A wildfire burning north of Los Angeles has forced mandatory evacuations of some 100,000 people as firefighters continue to battle the blaze driven by powerful Santa Ana winds. (Oct. 11)
LOS ANGELES — The strong Santa Ana winds driving wildfires in the area have died down, but the major blaze that burned at least 31 homes continued to rage Saturday, keeping tens of thousands of residents from returning to their homes.
The National Weather Service said the winds, though weaker, were still expected to produce gusts up to 30 mph, creating dangerous fire conditions in the dry, wooded hills of northwest Los Angeles.
The Saddleridge fire that erupted Thursday night in the Sylmar neighborhood had consumed more than 7,500 acres by Saturday and was only 19% contained.
The continued threat prompted authorities to maintain Red Flag Warnings into Saturday evening for most of the threatened Southern California areas. On Saturday morning, evacuations were lifted in the Chatsworth, Deer Lake Highlands and Fern Ann Falls communities west of Mason Avenue and southwest of Corbin Avenue, in addition to smaller areas to the east. Evacuations remained in place for Porter Ranch and Sylmar.
Meanwhile, Los Angeles Mayor Eric Garcetti and Gov. Gavin Newsom have issued emergency declarations because of the fire.
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More than 1,000 firefighters were trying to contain the fires driven by the dry, desert winds.
“As you can imagine, the embers from the wind have been traveling a significant distance, which causes another fire to start,” said Los Angeles Fire Chief Ralph Terrazas.
The cause of the fire was not immediately known, though arson investigators said a witness reported seeing sparks or flames coming from a power line near where the fire is believed to have started, said Peter Sanders, a spokesman for the Los Angeles Fire Department.
The fast-moving fire in areas near Granada Hills and Porter Ranch forced the evacuation of some 100,000 people in over 20,000 homes, according to Los Angeles Police Chief Michel Moore.
A 55-year-old man went into cardiac arrest early Friday and died while trying to fight the fire around his home with a garden hose, authorities said.
Two people died in a second, smaller Sandalwood fire, which destroyed more than 70 mobile homes in the Calimesa area of Riverside County, 75 miles east of downtown Los Angeles. The fire, sparked by garbage that caught fire in a trash truck, destroyed more than 800 acres and was only 25% contained as of Saturday.
On Saturday, the Riverside County Sheriff’s Office confirmed that two people had died in the Sandawood fire. One of the victims was identified as Lois Arvikson, an 89-year-old Calimesa resident.
Arvickson had called her son, Don Turner, who was with his family at an evacuation center, saying she was leaving her home as the blaze closed in.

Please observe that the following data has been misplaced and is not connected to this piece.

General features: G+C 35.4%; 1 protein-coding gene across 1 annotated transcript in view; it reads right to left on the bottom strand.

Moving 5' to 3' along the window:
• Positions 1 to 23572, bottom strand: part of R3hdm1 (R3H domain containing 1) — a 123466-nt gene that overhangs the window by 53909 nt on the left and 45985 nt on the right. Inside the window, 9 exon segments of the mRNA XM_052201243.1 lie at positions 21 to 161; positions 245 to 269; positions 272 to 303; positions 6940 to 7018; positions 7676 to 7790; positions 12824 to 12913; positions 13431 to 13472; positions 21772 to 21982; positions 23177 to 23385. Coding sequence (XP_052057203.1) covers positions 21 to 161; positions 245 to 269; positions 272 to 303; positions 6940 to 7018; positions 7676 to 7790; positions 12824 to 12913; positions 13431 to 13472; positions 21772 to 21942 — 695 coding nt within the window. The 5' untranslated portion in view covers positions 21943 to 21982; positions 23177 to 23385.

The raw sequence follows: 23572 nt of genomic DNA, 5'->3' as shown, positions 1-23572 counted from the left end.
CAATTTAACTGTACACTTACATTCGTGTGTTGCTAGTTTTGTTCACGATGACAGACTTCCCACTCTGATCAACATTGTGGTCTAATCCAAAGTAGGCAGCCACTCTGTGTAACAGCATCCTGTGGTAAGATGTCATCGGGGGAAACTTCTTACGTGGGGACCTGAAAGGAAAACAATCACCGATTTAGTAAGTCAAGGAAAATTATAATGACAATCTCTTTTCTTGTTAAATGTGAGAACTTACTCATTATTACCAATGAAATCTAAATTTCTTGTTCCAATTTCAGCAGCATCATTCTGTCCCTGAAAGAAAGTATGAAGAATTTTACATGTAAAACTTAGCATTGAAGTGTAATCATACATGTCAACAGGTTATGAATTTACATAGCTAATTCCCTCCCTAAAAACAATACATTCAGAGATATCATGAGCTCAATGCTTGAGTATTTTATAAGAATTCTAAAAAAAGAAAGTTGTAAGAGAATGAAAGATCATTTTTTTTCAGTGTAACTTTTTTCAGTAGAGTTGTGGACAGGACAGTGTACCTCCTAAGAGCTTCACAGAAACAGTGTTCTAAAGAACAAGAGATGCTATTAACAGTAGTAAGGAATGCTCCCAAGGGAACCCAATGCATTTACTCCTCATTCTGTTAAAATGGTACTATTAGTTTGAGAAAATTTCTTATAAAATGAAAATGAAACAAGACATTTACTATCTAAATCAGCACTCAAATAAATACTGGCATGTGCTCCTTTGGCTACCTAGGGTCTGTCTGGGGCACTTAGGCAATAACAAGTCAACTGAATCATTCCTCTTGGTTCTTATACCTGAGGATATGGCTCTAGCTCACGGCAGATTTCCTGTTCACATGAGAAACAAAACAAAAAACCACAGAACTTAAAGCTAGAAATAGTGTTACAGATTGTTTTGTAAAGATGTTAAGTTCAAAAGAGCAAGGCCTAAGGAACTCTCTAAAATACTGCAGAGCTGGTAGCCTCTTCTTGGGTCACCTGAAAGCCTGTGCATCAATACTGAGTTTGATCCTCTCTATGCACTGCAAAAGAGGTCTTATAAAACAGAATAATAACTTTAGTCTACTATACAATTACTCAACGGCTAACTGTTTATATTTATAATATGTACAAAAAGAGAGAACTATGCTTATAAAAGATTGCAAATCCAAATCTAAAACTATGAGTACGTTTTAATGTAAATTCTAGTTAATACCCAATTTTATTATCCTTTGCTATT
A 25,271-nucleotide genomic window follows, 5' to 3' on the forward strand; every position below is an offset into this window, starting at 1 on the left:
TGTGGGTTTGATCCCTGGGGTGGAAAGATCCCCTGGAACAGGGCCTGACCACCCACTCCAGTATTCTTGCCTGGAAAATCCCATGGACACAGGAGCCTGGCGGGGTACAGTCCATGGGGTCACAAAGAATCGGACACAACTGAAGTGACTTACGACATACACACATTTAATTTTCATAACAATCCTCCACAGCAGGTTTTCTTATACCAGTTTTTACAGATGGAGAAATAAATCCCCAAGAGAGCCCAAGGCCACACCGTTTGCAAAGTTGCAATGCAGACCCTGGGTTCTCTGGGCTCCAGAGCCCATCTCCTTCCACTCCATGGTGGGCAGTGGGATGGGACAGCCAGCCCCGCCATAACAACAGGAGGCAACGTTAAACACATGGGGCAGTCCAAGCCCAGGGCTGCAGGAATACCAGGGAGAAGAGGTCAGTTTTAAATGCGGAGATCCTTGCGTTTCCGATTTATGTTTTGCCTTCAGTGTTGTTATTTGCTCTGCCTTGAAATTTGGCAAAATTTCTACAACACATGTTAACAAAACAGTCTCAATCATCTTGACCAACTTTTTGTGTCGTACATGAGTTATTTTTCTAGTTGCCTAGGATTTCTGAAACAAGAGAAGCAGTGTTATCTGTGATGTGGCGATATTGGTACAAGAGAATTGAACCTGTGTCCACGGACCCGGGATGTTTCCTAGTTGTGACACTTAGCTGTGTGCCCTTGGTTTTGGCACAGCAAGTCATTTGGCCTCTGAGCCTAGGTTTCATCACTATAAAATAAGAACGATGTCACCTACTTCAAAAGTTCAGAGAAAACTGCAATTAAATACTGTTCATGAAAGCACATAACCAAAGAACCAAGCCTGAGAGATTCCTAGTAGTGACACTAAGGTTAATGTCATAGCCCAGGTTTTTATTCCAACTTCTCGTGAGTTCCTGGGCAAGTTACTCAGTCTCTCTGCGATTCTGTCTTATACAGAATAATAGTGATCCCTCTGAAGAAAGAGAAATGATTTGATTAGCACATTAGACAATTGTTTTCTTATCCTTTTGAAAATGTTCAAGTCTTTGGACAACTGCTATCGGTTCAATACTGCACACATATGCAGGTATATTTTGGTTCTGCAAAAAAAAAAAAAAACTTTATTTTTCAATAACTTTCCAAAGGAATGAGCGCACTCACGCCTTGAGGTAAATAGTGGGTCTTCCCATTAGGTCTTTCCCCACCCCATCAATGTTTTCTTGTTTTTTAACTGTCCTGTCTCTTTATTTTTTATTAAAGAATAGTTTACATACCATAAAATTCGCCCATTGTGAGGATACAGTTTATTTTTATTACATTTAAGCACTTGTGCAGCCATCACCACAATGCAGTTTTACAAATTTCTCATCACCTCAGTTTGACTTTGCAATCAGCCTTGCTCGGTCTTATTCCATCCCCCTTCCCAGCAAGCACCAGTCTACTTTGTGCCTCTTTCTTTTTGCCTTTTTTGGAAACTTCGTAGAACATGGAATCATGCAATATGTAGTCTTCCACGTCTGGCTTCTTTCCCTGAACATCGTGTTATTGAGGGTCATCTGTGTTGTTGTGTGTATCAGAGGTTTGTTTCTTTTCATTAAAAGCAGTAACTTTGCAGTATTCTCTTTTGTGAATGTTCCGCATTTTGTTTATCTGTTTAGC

“She said she’s getting her purse and she’s getting out, and the line went dead,” Turner said Friday as he was searching for her.
Arvickson’s neighbors had seen her in her garage as flames approached, according to Turner. A short time later the neighbors saw the garage on fire, but did not know if she’d managed to escape, he said.
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Shawn Melvin, who had been driving behind the burning trash truck blamed for the Sandalwood fire, said he pulled the driver over and tried to get him to leave the area because of the dry brush.
“He kind of looked me like, ‘What do you want me to do?’” Melvin told KCAL-TV. “That’s when I preceded to tell him, ‘Go anywhere else but here. Go on the overpass, go anywhere else but here, because you’re going to catch this place on fire.”
Melvin, whose 8-year-old son videotaped the incident, said the driver was apparently following company protocol to dump the burning trash by the road to keep from losing the truck.
The South Coast Air Quality Management District issued a smoke advisory for the LA neighborhood of Reseda, in the San Fernando Valley, and said smoke was also affecting air quality in nearby areas of Topanga and Malibu.
The two fires burned as power was restored to most of the nearly 2 million residents in the northern part of the state who had lost electricity. The Pacific Gas & Electric Co. switched it off Wednesday to prevent a repeat of the past two years when its equipment sparked deadly, destructive wildfires during windy weather.
Contributing: Associated Press
Los Angeles authorities say about 100,000 people have been ordered to evacuate their homes because of a wildfire on the northern edge of the city in the San Fernando Valley area. (Oct. 11)
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